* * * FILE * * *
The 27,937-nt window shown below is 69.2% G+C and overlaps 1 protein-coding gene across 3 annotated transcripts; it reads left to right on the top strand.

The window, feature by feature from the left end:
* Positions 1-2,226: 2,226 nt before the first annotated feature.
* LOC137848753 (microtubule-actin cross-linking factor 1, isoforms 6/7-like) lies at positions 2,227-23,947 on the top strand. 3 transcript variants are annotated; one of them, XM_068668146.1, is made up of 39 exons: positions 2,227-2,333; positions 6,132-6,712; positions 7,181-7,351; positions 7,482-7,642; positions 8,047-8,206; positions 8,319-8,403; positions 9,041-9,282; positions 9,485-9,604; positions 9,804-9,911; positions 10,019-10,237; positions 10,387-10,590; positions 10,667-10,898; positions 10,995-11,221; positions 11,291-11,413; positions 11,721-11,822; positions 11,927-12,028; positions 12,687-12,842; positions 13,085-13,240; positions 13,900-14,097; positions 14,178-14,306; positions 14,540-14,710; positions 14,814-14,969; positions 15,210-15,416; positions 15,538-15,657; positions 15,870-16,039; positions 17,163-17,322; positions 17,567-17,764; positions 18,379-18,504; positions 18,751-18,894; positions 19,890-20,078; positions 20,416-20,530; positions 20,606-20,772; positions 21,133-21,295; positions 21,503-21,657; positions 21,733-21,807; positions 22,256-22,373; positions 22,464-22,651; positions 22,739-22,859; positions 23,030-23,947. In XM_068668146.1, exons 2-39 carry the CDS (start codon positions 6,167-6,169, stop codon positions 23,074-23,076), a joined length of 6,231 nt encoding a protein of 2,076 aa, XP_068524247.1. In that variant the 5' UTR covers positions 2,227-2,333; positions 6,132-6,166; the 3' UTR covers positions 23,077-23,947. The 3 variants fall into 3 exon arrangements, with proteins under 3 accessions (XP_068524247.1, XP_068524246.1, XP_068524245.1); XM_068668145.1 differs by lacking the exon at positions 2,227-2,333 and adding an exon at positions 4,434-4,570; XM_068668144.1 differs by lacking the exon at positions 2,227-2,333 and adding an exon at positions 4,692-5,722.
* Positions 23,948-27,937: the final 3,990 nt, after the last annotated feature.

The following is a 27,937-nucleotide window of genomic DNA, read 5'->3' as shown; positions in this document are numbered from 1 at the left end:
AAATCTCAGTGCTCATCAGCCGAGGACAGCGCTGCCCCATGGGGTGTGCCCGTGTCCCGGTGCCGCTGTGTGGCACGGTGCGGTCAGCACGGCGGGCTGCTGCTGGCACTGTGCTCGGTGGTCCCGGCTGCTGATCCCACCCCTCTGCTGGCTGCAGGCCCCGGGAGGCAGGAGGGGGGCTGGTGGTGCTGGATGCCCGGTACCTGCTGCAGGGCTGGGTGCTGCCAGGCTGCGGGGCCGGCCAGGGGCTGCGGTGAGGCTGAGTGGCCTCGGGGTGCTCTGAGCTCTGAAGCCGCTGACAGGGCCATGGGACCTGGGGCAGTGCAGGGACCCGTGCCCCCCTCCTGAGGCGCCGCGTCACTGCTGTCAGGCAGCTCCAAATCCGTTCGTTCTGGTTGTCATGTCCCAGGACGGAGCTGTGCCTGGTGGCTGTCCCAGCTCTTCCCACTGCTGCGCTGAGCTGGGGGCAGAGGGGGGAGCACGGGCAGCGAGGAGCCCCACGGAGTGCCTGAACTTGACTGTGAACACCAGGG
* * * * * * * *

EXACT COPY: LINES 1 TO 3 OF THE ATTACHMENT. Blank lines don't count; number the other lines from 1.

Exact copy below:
The 27,937-nt window shown below is 69.2% G+C and overlaps 1 protein-coding gene across 3 annotated transcripts; it reads left to right on the top strand.

The window, feature by feature from the left end:
* Positions 1-2,226: 2,226 nt before the first annotated feature.